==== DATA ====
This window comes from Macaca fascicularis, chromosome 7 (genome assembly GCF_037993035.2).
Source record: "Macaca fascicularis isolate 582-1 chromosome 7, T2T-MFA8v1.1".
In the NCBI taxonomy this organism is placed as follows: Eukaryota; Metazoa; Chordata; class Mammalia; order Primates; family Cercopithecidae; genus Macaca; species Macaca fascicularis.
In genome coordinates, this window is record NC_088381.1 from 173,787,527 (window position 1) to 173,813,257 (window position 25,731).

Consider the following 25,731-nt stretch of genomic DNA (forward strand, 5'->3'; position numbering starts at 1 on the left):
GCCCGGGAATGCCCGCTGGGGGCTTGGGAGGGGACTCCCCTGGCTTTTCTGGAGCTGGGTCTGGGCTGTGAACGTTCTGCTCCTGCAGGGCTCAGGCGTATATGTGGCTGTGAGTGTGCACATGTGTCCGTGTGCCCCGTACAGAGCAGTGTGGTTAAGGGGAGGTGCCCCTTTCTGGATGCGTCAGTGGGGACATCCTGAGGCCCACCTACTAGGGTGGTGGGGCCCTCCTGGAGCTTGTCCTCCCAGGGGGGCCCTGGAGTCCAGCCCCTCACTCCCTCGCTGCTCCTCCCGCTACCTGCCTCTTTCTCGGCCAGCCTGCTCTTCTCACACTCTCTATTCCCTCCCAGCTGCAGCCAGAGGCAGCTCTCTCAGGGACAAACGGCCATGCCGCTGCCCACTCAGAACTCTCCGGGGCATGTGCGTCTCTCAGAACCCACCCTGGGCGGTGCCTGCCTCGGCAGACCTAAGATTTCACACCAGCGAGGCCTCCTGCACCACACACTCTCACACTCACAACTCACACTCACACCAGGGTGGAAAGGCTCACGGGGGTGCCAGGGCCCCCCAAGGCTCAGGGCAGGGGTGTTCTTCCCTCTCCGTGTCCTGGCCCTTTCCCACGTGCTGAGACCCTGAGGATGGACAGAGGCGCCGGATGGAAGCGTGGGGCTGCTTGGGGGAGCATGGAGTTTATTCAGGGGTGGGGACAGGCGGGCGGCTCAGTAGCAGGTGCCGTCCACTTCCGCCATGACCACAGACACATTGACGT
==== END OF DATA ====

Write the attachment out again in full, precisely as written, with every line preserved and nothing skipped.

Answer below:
This window comes from Macaca fascicularis, chromosome 7 (genome assembly GCF_037993035.2).
Source record: "Macaca fascicularis isolate 582-1 chromosome 7, T2T-MFA8v1.1".
In the NCBI taxonomy this organism is placed as follows: Eukaryota; Metazoa; Chordata; class Mammalia; order Primates; family Cercopithecidae; genus Macaca; species Macaca fascicularis.
In genome coordinates, this window is record NC_088381.1 from 173,787,527 (window position 1) to 173,813,257 (window position 25,731).

Consider the following 25,731-nt stretch of genomic DNA (forward strand, 5'->3'; position numbering starts at 1 on the left):
GCCCGGGAATGCCCGCTGGGGGCTTGGGAGGGGACTCCCCTGGCTTTTCTGGAGCTGGGTCTGGGCTGTGAACGTTCTGCTCCTGCAGGGCTCAGGCGTATATGTGGCTGTGAGTGTGCACATGTGTCCGTGTGCCCCGTACAGAGCAGTGTGGTTAAGGGGAGGTGCCCCTTTCTGGATGCGTCAGTGGGGACATCCTGAGGCCCACCTACTAGGGTGGTGGGGCCCTCCTGGAGCTTGTCCTCCCAGGGGGGCCCTGGAGTCCAGCCCCTCACTCCCTCGCTGCTCCTCCCGCTACCTGCCTCTTTCTCGGCCAGCCTGCTCTTCTCACACTCTCTATTCCCTCCCAGCTGCAGCCAGAGGCAGCTCTCTCAGGGACAAACGGCCATGCCGCTGCCCACTCAGAACTCTCCGGGGCATGTGCGTCTCTCAGAACCCACCCTGGGCGGTGCCTGCCTCGGCAGACCTAAGATTTCACACCAGCGAGGCCTCCTGCACCACACACTCTCACACTCACAACTCACACTCACACCAGGGTGGAAAGGCTCACGGGGGTGCCAGGGCCCCCCAAGGCTCAGGGCAGGGGTGTTCTTCCCTCTCCGTGTCCTGGCCCTTTCCCACGTGCTGAGACCCTGAGGATGGACAGAGGCGCCGGATGGAAGCGTGGGGCTGCTTGGGGGAGCATGGAGTTTATTCAGGGGTGGGGACAGGCGGGCGGCTCAGTAGCAGGTGCCGTCCACTTCCGCCATGACCACAGACACATTGACGT